6 6 doing business in Canada a number of non-institutional and private lenders that lend money in the Canadian financial market. As is the case in other countries, credit terms will vary from lender to lender and will depend on the nature of the transaction and the risks involved. The Canadian banking system is widely considered the most efficient and safest in the world, ranking as the world s soundest banking system for the past three years according to reports by the World Economic Forum. The banking and lending industry in Canada is highly regulated. There are a number of federal statutes that govern the banking and lending industry, such as the Bank Act, Trust and Loan Companies Act, Credit Unions and Caisses Populaires Act, 1994, and the Insurance Companies Act. Canada s high degree of regulation in its banking systems has been lauded in the most recent debt crisis. b. Interest rates Interest rates on real estate financings can be either fixed for a specified period of time or variable, based on a prime rate set by the lending institution on a periodic basis. The prime rate is based on a rate announced by the Bank of Canada from time to time. A borrower may consider borrowing in other currencies and has a choice of interest rate pricing, including applicable Government of Canada Bond Rates, the London Interbank Offered Rate (LIBOR) and bankers acceptances. Certain fees, such as commitment and processing fees, are normally charged by lenders. Typically, it will be the borrower s responsibility to pay for all of the lender s legal and other costs in arranging property financing. The Interest Act of Canada dictates, among other things, how interest rates are to be presented to the public to ensure fairness and transparency. c. Primary and collateral security Lenders, whether they are financial institutions or thirdparty arm s-length lenders, usually take both primary and collateral security in real property and related assets to secure the loan. Typical primary security includes a mortgage or charge, a debenture containing a fixed charge on real property or, in some cases where more than one lender is involved, a trust deed securing mortgage bonds or debentures, and including a specific charge over real property. Collateral security often includes general and/or specific assignments of leases and rents, general security agreements, assignments of contracts and insurance policies, and personal guarantees. d. Foreign lenders Because many foreign lenders in Canada are subsidiaries of the world s major banks, they typically participate by way of syndicated loans, which are often arranged by major Canadian lending institutions. However, there are also Canadian lenders who participate in syndicate lending as well. There has been a lot more syndicate lending since the real estate dip in the early 1990s. Whether through a syndicate or directly, foreign lenders may be subject to certain withholding and other forms of taxes on the interest paid to them, and it is advisable to seek the advice of a tax lawyer. 9. Environmental concerns Canada is quite sophisticated and advanced in terms of its environmental legislation, due to the abundance of its natural resources. All levels of government have enacted detailed statutes, laws, regulations, bylaws, guidelines and recommendations concerning the protection of the environment. These laws attribute liability for environmental damage to the owner of land and to polluters of the environment. Tenants often make the mistake of assuming that, since they do not own a property, they are not liable, but in some provinces and jurisdictions, merely being in occupation, management or control of real property may attribute liability. A property owner has certain duties and obligations relating to the discharge of contaminants and hazardous materials into the environment from its property. Note that liabilities associated with improper waste management practices can be inherited by subsequent owners of a property. 10. Environmental risk assessment A purchaser should assess the environmental risks associated with a property being purchased. In Canada, government officials do not certify that a property is free from such risks. A property s environmental status can be ascertained by inspecting applicable company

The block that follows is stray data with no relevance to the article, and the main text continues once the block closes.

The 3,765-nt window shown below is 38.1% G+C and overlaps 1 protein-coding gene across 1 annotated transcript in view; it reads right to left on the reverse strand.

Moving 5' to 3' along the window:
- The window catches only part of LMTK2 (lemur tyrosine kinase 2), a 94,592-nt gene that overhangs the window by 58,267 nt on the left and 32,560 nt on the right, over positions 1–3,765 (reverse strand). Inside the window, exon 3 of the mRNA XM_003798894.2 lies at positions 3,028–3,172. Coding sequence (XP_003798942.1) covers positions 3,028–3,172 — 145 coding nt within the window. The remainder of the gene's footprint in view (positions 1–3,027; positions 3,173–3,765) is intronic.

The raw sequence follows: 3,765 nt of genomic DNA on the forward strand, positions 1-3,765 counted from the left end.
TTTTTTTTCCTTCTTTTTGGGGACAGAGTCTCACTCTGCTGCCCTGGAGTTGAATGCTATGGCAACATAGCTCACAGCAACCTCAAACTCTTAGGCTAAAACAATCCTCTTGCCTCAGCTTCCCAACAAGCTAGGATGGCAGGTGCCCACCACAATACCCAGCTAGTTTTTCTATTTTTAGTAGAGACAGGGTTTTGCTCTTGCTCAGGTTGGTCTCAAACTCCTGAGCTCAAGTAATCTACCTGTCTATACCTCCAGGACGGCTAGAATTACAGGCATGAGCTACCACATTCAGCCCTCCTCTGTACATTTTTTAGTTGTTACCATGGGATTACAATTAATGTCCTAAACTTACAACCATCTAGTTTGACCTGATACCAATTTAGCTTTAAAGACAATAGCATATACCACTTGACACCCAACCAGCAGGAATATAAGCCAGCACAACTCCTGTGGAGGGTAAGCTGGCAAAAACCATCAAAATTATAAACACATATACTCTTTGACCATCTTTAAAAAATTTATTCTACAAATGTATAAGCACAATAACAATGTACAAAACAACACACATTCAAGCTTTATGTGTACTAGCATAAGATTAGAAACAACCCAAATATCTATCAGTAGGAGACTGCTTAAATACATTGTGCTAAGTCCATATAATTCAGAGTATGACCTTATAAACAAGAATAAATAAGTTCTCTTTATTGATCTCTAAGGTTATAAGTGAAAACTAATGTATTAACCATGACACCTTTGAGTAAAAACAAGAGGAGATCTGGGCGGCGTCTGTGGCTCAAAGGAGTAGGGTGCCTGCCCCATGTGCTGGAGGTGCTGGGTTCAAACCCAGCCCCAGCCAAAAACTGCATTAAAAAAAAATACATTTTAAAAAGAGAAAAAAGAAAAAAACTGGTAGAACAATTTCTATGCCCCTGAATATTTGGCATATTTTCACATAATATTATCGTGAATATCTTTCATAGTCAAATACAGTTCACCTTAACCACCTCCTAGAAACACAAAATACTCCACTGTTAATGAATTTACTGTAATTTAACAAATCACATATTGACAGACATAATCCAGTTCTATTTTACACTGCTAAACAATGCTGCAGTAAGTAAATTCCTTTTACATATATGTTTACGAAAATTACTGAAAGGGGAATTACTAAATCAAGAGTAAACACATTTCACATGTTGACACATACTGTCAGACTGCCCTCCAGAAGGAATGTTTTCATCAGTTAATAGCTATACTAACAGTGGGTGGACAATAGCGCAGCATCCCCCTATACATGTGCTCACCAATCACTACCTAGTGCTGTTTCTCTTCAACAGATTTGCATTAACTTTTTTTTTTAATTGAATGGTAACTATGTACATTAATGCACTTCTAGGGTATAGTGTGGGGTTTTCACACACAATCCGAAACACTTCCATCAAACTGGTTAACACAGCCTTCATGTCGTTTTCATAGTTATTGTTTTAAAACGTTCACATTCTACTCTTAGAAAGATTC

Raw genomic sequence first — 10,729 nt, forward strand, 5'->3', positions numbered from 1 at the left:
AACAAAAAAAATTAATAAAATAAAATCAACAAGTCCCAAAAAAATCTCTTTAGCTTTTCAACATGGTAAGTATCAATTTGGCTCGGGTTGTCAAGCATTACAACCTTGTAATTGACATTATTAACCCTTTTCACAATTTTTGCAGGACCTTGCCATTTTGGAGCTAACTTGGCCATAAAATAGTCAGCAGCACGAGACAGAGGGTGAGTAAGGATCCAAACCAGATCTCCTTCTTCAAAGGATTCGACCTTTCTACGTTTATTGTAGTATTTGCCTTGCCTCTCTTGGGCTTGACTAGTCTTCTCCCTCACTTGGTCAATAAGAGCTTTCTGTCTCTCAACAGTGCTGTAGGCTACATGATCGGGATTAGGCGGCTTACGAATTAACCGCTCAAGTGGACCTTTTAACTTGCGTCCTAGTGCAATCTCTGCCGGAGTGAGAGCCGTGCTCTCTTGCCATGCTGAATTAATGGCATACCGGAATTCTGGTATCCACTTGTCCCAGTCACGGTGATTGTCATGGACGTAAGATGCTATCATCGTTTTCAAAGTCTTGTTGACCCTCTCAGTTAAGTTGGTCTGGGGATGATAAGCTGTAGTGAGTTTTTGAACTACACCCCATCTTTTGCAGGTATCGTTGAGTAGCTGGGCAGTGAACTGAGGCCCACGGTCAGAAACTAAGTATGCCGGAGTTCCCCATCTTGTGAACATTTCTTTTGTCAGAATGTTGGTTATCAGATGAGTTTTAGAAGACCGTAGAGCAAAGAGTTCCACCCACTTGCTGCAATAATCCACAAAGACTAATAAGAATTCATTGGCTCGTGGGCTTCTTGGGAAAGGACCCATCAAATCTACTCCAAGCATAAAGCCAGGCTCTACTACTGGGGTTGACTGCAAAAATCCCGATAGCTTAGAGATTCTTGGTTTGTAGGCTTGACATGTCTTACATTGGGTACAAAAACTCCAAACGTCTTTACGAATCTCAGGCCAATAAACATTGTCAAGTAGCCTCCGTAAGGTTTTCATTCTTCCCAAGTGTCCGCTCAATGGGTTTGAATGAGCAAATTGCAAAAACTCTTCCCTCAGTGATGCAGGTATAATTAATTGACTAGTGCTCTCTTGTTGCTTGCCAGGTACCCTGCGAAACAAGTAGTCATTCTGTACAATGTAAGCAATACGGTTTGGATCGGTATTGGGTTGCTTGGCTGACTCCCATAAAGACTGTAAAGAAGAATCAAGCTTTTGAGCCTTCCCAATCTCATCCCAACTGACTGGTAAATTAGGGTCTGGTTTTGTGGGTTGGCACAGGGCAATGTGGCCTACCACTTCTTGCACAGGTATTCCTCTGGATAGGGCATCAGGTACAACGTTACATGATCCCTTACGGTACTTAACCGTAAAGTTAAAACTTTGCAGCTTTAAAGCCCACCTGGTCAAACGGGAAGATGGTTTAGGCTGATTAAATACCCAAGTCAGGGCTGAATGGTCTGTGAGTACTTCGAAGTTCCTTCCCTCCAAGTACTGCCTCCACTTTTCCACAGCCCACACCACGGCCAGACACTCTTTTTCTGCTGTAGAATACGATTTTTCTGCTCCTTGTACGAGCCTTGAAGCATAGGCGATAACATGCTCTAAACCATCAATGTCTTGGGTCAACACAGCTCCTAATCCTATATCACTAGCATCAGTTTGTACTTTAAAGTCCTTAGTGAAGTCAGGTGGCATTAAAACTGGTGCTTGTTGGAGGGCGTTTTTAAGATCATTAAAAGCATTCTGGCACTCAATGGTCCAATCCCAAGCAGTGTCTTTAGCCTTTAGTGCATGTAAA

7 doing business in Canada 7 and public records. In many cases, a purchaser will want to do an environmental audit of the property, which may include conducting scientific testing and a technical analysis of the property. Lending institutions often require such an audit before advancing any funds. The conducting, delivery and review of environmental audits can be a complex area. One is advised to ensure that the consultants retained to do the environmental investigations are approved by the recipient of the report, such as a lender or municipality otherwise the investigation may not be acceptable and will have to be conducted again. 11. Development controls Property development is provincially regulated, primarily at the municipal level. Municipalities typically control land use and the density of development through official plans and zoning bylaws. Many municipalities impose development charges on new developments within their jurisdictions. Certain provinces restrict and regulate the ability of an owner to subdivide property. The construction of new projects is also subject to provincial and municipal legislation. In addition to regulating the maintenance of existing structures, building codes set specific standards for the construction of buildings. Before construction commences, most municipalities require building permits, payment of any applicable fees and that all regulatory approvals be obtained by the property developer. 12. Real estate broker and mortgage broker legislation Generally, a person who wishes to dispose of or acquire real estate will seek the assistance of a real estate broker. Real estate brokers are subject to specific regulations in Canada. Each province has legislation that regulates the trade in real estate, which is designed to better protect consumers and instil confidence in the buying and selling of real estate. Provinces have various types of governing bodies that regulate the purchase and sale of real estate, the conduct of real estate agents, and the minimum standards for duty of care to the public when engaged in the purchase and sale of real estate. As with real estate brokers, mortgage brokers, lenders and administrators are subject to specific regulations in Canada. These regulations are governed by various pieces of provincial legislation. In Ontario, the Mortgage Brokerages, Lenders and Administrators Act, 2006 went into full effect in The Act requires all mortgage brokerages, administrators, brokers and agents to obtain a licence to do business in Ontario. Similar legislation either exists or is under consideration in most of the other provinces. Learn more about Gowlings services in this area at gowlings.com/realestate